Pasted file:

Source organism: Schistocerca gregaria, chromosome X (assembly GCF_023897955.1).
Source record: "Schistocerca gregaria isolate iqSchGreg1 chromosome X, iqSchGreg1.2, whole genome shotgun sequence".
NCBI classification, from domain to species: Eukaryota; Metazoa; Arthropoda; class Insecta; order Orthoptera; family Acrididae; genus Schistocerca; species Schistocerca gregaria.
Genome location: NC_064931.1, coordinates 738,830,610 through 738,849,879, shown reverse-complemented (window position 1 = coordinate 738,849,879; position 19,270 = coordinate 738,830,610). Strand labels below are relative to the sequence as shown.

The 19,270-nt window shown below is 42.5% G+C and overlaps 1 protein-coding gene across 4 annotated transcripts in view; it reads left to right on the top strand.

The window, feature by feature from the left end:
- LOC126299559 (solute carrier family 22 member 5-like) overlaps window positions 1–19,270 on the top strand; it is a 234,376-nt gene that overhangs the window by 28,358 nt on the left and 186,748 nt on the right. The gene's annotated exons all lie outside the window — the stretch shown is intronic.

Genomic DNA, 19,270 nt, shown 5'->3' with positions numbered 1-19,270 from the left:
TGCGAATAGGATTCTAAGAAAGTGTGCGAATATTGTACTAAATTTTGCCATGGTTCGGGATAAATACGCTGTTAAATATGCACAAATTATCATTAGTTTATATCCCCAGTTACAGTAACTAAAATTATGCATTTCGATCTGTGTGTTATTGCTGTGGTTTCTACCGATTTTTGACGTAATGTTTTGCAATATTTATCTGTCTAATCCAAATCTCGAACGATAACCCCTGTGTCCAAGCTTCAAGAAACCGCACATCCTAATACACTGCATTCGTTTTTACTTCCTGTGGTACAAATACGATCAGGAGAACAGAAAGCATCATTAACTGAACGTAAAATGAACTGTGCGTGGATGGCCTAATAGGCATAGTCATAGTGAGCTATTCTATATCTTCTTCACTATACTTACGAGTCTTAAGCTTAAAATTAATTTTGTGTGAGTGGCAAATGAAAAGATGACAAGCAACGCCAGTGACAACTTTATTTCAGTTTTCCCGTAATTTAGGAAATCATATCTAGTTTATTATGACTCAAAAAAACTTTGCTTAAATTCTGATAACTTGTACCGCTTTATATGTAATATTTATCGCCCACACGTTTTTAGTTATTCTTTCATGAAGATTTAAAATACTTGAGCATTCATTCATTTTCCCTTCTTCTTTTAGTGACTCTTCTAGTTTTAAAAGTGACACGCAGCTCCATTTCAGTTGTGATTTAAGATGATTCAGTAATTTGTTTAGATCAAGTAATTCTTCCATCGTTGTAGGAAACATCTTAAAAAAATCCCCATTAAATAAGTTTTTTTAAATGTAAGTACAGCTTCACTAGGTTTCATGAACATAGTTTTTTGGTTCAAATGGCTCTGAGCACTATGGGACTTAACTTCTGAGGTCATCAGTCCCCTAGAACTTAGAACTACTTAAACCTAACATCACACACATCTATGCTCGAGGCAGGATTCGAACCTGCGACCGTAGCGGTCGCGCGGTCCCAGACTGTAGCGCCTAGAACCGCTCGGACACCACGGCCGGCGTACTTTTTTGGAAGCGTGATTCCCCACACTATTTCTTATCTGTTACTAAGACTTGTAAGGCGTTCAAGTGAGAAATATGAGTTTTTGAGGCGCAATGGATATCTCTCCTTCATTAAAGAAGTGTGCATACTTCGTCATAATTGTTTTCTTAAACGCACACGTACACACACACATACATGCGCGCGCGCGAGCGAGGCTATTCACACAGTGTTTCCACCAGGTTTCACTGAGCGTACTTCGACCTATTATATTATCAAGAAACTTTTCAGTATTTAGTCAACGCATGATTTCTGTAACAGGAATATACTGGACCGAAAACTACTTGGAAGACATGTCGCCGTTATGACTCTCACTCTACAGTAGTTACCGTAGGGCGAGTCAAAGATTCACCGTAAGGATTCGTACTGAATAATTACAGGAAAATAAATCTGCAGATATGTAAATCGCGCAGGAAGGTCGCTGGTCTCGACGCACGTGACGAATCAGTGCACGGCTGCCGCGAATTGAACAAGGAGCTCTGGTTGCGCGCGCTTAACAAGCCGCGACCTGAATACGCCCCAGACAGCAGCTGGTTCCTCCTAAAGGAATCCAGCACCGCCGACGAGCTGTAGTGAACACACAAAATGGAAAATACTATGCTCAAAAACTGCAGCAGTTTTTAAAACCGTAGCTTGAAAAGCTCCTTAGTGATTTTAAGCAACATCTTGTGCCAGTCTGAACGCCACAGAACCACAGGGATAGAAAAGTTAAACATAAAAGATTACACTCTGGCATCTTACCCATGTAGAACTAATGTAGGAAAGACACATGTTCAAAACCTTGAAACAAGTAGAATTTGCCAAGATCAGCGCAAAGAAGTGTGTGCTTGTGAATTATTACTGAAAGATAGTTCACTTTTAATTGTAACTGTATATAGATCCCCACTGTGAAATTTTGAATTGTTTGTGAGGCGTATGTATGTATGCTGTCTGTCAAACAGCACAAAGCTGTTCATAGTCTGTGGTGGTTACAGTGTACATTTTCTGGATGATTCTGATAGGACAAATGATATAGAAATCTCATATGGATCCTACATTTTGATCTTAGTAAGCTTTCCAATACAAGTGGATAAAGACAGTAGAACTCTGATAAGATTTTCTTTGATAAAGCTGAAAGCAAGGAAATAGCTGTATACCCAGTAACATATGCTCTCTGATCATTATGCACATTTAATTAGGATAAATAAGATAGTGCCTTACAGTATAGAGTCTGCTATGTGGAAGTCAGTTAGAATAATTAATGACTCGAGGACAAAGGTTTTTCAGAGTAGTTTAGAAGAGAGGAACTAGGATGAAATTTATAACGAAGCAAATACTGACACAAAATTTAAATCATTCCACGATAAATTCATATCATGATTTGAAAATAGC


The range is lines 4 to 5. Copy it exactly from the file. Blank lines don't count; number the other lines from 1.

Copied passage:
Genome location: NC_064931.1, coordinates 738,830,610 through 738,849,879, shown reverse-complemented (window position 1 = coordinate 738,849,879; position 19,270 = coordinate 738,830,610). Strand labels below are relative to the sequence as shown.

The 19,270-nt window shown below is 42.5% G+C and overlaps 1 protein-coding gene across 4 annotated transcripts in view; it reads left to right on the top strand.